“We are examining all options to determine what might be possible given a number of factors, including available staffing to assist with an endeavor such as large-scale screening tests,” Teigen said in a statement.

On Monday, Forlano noted that COVID testing is voluntary and only individuals who sign consent forms will be tested. The testing would also be for students and staff who do not have symptoms and have not had a potential exposure — two groups previously not prioritized in testing procedures.

In conversations with other districts that have already implemented similar testing strategies in K-12 schools, Forlano said the percentage of people tested was about 30%. No other states have reported a 100% uptake, but even if that were to change, Forlano said the infrastructure is in place to meet the demand.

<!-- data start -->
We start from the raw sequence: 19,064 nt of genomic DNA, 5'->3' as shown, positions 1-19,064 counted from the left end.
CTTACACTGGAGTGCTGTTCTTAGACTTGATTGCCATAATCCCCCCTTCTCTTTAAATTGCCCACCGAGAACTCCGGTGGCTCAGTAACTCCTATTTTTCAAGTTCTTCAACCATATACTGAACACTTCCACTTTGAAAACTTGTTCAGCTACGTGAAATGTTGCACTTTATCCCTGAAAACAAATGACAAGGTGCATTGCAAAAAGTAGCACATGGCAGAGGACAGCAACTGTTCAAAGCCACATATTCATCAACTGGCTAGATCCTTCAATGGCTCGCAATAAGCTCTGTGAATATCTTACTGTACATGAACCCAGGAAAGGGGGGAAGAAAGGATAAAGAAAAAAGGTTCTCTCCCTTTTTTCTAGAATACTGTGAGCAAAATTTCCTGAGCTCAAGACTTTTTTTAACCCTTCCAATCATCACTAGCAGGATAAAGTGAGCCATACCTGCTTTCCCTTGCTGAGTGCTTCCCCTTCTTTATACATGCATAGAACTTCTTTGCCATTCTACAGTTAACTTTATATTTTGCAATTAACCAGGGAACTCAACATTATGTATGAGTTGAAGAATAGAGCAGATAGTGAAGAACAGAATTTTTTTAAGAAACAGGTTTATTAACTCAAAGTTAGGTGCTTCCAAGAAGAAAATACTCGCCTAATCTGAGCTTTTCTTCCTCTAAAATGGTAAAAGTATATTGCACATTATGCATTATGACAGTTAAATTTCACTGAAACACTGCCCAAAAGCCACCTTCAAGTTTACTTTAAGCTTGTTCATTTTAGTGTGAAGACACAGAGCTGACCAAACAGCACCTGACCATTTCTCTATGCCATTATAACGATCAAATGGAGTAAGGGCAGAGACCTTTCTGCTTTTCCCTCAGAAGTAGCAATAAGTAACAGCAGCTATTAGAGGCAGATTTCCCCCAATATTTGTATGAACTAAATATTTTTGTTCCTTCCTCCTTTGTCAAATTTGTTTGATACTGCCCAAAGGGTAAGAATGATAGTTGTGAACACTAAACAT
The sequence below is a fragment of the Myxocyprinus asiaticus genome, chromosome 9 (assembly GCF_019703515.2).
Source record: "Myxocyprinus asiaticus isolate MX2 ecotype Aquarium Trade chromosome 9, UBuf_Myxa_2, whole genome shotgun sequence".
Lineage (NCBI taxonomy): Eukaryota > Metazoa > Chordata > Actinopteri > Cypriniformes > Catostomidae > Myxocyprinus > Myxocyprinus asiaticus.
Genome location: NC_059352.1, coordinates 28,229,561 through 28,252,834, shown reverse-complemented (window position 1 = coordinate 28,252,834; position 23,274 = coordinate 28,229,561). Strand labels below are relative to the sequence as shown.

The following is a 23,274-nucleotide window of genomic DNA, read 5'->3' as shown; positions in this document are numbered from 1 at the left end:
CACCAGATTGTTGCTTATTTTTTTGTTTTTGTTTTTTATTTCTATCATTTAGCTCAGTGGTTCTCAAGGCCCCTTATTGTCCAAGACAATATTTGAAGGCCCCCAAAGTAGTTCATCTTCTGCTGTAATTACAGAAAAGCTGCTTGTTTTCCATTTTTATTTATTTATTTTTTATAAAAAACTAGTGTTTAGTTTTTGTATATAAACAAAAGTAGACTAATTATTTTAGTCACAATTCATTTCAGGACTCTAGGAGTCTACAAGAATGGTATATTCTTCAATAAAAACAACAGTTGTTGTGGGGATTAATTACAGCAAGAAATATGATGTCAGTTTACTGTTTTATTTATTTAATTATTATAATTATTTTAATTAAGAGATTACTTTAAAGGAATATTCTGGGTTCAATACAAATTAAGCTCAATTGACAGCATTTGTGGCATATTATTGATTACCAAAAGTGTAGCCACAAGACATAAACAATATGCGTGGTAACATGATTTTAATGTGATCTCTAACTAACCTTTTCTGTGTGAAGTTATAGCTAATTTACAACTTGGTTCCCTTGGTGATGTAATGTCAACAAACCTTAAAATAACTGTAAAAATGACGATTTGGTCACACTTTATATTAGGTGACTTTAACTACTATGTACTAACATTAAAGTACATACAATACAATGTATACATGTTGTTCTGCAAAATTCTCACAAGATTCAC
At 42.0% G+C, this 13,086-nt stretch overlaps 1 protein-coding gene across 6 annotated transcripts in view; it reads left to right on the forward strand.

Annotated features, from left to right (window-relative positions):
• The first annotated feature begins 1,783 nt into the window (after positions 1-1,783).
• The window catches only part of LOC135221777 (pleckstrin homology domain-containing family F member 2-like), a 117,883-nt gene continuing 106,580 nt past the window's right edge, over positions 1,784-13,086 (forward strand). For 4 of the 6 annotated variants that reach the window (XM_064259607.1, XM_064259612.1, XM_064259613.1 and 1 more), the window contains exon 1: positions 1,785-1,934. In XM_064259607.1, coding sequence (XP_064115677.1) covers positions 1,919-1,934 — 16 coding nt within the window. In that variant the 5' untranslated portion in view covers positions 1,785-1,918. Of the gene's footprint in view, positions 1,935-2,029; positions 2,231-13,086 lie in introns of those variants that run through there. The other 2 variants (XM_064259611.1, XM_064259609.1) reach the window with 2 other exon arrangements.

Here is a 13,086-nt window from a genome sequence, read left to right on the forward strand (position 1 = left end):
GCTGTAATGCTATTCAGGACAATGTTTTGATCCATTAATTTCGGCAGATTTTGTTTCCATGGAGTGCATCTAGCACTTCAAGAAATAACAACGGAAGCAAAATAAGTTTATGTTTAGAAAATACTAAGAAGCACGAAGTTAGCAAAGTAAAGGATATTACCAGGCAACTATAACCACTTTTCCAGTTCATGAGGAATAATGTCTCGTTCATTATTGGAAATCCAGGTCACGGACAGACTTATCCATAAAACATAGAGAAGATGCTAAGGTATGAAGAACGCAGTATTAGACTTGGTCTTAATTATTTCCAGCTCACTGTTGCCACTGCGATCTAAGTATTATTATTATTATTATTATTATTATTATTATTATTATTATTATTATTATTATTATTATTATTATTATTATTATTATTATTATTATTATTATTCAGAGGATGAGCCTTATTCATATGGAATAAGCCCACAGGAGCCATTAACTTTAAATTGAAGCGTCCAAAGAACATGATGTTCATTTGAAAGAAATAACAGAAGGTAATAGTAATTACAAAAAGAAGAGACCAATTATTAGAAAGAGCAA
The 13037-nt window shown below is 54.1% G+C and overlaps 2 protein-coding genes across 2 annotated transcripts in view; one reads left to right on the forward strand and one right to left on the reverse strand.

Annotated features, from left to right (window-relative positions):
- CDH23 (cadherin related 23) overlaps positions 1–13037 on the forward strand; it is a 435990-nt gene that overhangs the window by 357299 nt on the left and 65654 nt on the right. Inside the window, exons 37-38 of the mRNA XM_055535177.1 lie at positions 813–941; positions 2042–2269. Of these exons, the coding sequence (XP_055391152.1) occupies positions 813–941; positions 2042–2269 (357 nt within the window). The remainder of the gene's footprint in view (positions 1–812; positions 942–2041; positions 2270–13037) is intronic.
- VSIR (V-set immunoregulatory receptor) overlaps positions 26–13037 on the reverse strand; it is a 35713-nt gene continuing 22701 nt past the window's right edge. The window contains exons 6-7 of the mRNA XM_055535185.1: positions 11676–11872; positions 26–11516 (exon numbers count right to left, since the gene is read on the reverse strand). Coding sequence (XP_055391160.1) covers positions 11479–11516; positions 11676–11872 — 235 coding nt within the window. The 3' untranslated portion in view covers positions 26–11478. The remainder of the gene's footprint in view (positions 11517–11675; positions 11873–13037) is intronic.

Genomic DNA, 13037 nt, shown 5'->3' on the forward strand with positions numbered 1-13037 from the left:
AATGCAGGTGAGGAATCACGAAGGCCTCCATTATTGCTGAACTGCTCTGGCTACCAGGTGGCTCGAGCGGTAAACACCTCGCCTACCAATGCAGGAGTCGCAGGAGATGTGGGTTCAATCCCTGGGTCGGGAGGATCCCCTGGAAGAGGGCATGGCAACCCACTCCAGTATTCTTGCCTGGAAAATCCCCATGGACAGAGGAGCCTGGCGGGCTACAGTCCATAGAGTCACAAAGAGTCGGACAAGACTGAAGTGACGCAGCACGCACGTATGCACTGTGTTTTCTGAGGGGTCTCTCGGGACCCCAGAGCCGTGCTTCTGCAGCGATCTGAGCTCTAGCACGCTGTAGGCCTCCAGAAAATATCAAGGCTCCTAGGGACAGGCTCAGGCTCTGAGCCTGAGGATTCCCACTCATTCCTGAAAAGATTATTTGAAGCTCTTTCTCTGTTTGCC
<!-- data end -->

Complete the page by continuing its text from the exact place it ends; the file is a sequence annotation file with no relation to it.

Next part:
The current plan sends enough testing kits for up to 5% of a school division’s enrollment, and any future shipments will be determined based on need. The first shipments for those who have opted in are expected this week with the full program beginning in October.

Schools can still request community testing events or submit commitment surveys to the VDH to be included in the program. More than 20 school-based testing events are scheduled through mid-October. School divisions wanting to be part of the state-funded ViSSTA program can fill out an intent form here.

(804) 649-6103

Twitter: @sabrinaamorenoo